0308 GMT April 21, 2021
News of more vaccines coming on line and being rolled out, the expected passage of Joe Biden's stimulus package, slowing infection rates and easing lockdowns are contributing to the narrative that the global economy will see a burst of activity from the second half of the year, AFP reported.
But reflation expectations are causing a headache for investors, who fear the spending boom will send prices rocketing and force the Federal Reserve to hike interest rates – removing a key pillar of support for equities over the past year.
And this anxiety, compounded by a 12-month rally that has pushed equities to record or multi-year highs, has jolted markets recently.
Last week's sell-off came on the back of rising US Treasury yields, an indication of rising interest rates, and while the bond market has steadied this week traders remain cautious.
Hopes for a quick bounce back were boosted Tuesday when the White House said it would have enough shots to immunize every adult by the end of May, two months earlier than first thought.
But "so are the market's inflation expectations", said Axi strategist Stephen Innes. "And despite vaccine optimism trying to provide a booster shot to risk sentiment, it could prove to be a double-edged sword when inflation kicks in as expected, more so if it then forces the Fed's hand."
Still in a bull market
And Katerina Simonetti at Morgan Stanley Private Wealth Management added: "We believe we're still very much in a bull market, but certain pullbacks like the one we've seen since the beginning of this year are very natural and sometimes needed.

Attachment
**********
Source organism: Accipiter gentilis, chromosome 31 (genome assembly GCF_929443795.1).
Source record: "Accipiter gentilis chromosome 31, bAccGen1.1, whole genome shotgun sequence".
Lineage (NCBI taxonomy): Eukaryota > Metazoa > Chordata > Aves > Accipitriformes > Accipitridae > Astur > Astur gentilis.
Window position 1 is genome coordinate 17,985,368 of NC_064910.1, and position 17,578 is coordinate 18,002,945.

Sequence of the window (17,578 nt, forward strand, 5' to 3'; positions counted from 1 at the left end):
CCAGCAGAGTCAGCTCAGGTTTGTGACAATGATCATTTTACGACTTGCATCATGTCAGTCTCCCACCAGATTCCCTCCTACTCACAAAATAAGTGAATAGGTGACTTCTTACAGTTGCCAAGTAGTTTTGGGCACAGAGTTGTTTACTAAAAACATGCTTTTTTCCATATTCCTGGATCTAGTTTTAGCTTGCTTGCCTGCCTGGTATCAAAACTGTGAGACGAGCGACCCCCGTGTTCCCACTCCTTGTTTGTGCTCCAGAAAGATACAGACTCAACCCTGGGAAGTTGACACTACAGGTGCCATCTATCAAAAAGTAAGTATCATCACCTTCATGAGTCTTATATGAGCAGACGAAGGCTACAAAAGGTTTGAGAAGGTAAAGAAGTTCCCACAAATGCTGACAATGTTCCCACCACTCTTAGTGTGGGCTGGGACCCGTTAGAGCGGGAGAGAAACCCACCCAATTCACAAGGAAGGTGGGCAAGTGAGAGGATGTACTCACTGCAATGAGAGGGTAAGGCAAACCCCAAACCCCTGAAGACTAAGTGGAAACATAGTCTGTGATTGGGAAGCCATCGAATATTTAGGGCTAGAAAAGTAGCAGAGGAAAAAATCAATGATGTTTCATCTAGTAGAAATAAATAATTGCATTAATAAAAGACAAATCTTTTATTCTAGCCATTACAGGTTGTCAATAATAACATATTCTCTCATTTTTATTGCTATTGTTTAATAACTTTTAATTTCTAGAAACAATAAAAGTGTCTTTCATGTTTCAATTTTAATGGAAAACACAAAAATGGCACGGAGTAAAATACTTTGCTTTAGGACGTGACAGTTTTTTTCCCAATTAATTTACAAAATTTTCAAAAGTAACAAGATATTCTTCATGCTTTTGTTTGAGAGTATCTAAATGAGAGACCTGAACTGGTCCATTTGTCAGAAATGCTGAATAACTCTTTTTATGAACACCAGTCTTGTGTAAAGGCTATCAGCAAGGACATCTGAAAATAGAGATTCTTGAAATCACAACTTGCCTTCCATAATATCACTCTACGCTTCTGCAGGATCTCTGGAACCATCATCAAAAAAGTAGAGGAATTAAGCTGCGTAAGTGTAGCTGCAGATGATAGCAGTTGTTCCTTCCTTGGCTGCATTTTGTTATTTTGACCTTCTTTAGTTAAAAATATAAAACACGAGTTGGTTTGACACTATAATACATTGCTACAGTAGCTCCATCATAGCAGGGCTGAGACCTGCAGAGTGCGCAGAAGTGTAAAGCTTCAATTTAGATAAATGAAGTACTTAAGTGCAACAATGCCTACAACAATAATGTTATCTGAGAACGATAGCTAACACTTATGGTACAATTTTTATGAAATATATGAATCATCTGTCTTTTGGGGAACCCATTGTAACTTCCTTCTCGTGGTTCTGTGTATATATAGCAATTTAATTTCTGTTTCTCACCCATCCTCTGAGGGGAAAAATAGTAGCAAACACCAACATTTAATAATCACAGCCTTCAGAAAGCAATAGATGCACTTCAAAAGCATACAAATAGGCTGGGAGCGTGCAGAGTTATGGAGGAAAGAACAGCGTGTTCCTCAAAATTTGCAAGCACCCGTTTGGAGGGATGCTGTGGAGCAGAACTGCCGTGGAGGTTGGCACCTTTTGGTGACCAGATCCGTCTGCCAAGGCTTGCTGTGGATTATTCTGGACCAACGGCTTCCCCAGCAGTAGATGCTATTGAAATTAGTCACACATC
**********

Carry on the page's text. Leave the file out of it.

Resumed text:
"If interest rates start moving higher and quicker than expected, then there's a chance there might be more significant pullback in the market," she told Bloomberg TV.
Asian investors brushed off a Wall Street retreat to push higher Wednesday, with Hong Kong rallying more than one percent while Shanghai, Singapore, Seoul and Taipei were also in positive territory.
Sydney enjoyed a healthy rally after data showed the economy grew more than expected towards the end of last year.
While trading floor scenes of worry about the prospect of rising borrowing costs, Fed officials continue to try to soothe concerns.
The latest was governor Lael Brainard, who said it would take "some time" for the central bank's inflation and employment conditions to be met and push it to rethink its ultra-loose monetary policy.
"Even after the conditions for liftoff have been met, changes in that policy rate are likely to be only gradual," she told the Council on Foreign Relations think-tank. A surge in inflation would likely be transitory rather than long-term, she added.